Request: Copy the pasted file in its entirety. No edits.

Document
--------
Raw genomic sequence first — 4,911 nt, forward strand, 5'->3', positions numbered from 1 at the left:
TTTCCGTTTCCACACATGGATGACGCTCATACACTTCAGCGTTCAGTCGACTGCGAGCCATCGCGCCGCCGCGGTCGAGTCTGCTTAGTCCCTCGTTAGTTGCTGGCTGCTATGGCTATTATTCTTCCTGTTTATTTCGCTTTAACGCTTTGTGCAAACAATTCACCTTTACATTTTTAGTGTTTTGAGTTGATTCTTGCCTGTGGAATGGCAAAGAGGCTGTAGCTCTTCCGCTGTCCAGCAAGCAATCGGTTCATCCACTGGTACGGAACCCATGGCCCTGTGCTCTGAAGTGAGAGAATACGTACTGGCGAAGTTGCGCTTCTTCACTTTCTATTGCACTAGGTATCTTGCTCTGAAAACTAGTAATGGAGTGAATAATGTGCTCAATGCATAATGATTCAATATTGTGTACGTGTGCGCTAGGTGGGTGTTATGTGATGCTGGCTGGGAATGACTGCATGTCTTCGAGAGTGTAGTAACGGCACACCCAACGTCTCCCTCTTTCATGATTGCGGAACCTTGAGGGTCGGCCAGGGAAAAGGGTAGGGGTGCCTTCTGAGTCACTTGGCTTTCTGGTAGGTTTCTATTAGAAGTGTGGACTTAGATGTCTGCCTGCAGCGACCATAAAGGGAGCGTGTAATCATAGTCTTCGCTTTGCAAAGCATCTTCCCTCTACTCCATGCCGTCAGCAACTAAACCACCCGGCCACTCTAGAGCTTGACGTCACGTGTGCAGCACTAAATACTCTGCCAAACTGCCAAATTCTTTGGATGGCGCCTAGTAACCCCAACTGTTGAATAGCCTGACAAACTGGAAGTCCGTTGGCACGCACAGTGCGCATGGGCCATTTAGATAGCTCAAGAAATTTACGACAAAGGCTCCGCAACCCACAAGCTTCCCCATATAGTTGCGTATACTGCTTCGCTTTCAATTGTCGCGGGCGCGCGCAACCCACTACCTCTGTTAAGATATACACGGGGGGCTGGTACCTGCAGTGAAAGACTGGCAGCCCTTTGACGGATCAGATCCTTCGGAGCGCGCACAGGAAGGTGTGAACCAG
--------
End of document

Raw genomic sequence first — 4,911 nt, forward strand, 5'->3', positions numbered from 1 at the left:
TTTCCGTTTCCACACATGGATGACGCTCATACACTTCAGCGTTCAGTCGACTGCGAGCCATCGCGCCGCCGCGGTCGAGTCTGCTTAGTCCCTCGTTAGTTGCTGGCTGCTATGGCTATTATTCTTCCTGTTTATTTCGCTTTAACGCTTTGTGCAAACAATTCACCTTTACATTTTTAGTGTTTTGAGTTGATTCTTGCCTGTGGAATGGCAAAGAGGCTGTAGCTCTTCCGCTGTCCAGCAAGCAATCGGTTCATCCACTGGTACGGAACCCATGGCCCTGTGCTCTGAAGTGAGAGAATACGTACTGGCGAAGTTGCGCTTCTTCACTTTCTATTGCACTAGGTATCTTGCTCTGAAAACTAGTAATGGAGTGAATAATGTGCTCAATGCATAATGATTCAATATTGTGTACGTGTGCGCTAGGTGGGTGTTATGTGATGCTGGCTGGGAATGACTGCATGTCTTCGAGAGTGTAGTAACGGCACACCCAACGTCTCCCTCTTTCATGATTGCGGAACCTTGAGGGTCGGCCAGGGAAAAGGGTAGGGGTGCCTTCTGAGTCACTTGGCTTTCTGGTAGGTTTCTATTAGAAGTGTGGACTTAGATGTCTGCCTGCAGCGACCATAAAGGGAGCGTGTAATCATAGTCTTCGCTTTGCAAAGCATCTTCCCTCTACTCCATGCCGTCAGCAACTAAACCACCCGGCCACTCTAGAGCTTGACGTCACGTGTGCAGCACTAAATACTCTGCCAAACTGCCAAATTCTTTGGATGGCGCCTAGTAACCCCAACTGTTGAATAGCCTGACAAACTGGAAGTCCGTTGGCACGCACAGTGCGCATGGGCCATTTAGATAGCTCAAGAAATTTACGACAAAGGCTCCGCAACCCACAAGCTTCCCCATATAGTTGCGTATACTGCTTCGCTTTCAATTGTCGCGGGCGCGCGCAACCCACTACCTCTGTTAAGATATACACGGGGGGCTGGTACCTGCAGTGAAAGACTGGCAGCCCTTTGACGGATCAGATCCTTCGGAGCGCGCACAGGAAGGTGTGAACCAG